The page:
Navigating through this patchwork of standards, requirements, codes and experience almost inevitably leads to a bespoke design pack of materials and specifications for each new project. Clarifying and adding data and details to points of the base code for an auto-injection line for an offshore platform off the coast of Angola, for example, can be a labourious and lengthy process.

At this point, documentation encounters reality in the form of equipment manufacturers and fabricators, installation contractors, operators, vendors, and other key parties in the supply chain. As experience in the field moves slightly faster than the ability to record it, even documentation of the highest quality will be subject to clarifications, amendments and even re-writes from these organisations – who bring their own experience and requirements to the process. The tendering and bid qualifications stage is therefore characterised by extensive design packages being sent out and returned with technical queries and clarifications until agreement and compliance is achieved.

For example, consider the following:

  1. Carbon steel line-pipe specifications. The supplier advises project planners to extend the steel manufacturing technique from the current method of basic oxygen or electric arc furnace primary melting, plus vacuum oxygen degassing. The proposed changes involve adding an alternative process: a modern combination of direct reduced iron in the electric-arc furnace that enables the production of fully aluminium-killed, argon-stirred, calcium-treated, clean steel. The end result is a pipe mill that can produce steel using more cost-efficient approaches.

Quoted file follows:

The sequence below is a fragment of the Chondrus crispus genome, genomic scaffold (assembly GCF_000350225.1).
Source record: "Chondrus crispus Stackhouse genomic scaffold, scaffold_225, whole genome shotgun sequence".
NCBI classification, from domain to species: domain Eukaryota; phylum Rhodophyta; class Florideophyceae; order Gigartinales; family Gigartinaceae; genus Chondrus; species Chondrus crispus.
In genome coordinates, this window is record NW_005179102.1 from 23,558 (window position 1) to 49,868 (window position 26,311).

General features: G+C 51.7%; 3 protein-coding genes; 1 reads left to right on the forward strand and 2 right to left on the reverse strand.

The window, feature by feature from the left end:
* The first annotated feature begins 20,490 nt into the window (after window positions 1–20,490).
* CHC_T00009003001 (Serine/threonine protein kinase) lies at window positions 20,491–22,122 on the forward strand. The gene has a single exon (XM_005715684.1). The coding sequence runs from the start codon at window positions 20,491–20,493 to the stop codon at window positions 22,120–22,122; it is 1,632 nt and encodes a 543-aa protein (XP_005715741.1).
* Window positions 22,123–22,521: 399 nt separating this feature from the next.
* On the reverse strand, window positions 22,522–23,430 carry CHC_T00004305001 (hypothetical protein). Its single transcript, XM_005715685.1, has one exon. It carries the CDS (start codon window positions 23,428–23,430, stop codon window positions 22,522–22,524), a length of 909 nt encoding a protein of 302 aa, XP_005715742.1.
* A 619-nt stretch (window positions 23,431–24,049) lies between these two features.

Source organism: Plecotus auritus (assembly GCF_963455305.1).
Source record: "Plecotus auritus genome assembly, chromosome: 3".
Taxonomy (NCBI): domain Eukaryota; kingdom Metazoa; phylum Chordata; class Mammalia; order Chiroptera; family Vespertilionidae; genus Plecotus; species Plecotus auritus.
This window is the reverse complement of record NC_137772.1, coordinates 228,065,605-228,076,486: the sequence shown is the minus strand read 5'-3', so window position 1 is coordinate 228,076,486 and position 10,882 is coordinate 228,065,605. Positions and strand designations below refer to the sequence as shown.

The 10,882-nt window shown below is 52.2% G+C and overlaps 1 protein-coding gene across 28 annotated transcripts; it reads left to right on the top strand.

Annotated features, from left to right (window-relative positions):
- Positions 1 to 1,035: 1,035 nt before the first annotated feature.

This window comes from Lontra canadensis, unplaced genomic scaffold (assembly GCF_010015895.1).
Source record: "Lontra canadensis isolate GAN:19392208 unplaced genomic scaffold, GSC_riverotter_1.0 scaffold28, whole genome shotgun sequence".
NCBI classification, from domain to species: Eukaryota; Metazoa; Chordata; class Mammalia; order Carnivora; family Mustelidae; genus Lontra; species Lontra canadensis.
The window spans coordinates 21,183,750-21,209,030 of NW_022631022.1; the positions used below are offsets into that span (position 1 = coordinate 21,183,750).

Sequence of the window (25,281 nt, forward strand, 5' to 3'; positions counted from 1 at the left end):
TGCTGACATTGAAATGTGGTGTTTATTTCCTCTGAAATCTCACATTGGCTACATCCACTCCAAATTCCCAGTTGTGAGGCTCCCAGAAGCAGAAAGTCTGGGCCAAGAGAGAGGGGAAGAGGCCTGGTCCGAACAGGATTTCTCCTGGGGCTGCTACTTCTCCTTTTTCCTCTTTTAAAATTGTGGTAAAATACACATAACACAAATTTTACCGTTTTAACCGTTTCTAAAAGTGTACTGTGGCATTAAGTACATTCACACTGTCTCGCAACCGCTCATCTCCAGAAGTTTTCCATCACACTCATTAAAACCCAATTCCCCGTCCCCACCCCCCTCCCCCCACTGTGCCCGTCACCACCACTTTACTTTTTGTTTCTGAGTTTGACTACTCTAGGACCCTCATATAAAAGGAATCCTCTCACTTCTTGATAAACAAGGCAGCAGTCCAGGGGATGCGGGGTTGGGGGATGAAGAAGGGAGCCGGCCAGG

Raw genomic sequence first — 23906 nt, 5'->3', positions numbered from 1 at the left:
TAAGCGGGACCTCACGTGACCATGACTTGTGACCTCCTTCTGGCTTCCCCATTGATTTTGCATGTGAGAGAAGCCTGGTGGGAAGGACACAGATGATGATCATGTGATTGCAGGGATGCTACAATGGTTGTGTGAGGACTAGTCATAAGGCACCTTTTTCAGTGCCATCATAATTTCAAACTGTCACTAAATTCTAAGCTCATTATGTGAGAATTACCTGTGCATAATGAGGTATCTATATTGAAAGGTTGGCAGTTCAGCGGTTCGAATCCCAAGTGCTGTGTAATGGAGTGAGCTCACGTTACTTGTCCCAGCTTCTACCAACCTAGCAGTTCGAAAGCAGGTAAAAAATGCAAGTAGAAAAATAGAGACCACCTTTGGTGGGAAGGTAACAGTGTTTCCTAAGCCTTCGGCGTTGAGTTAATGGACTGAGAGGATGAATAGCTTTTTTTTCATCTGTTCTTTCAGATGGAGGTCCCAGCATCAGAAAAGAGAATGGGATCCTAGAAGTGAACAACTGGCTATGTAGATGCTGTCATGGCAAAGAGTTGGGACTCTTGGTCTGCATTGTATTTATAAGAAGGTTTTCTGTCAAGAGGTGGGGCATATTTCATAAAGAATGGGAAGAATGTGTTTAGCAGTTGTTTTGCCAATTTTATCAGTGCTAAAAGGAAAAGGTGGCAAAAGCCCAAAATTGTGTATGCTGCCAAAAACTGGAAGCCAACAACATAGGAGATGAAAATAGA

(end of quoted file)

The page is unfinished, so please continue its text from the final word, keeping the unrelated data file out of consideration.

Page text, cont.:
2. Flange specifications. In this case, suppliers advise that as hydrostatic testing is typically carried out by the pipeline fabricator, flange mill provision is expensive and should be avoided. They propose design calculations that can prove hydrostatic test capability, which would make the process more cost-efficient.

In both instances, essential information from suppliers makes a significant difference to the cost and efficiency of the proposed project and the earlier that data is made available, the greater the advantage it delivers.

As most projects require a series of specification documentation suites, with feedback from various third parties, this stage can cause serious delays to new projects and add costly rig-time to maintenance work on existing infrastructure. The necessary observation and recording of standards can lead to expensive delays. For smaller operators and new market entrants, that do not have their own in-house specifications, the costs for a tie back or small modification are disproportionately large.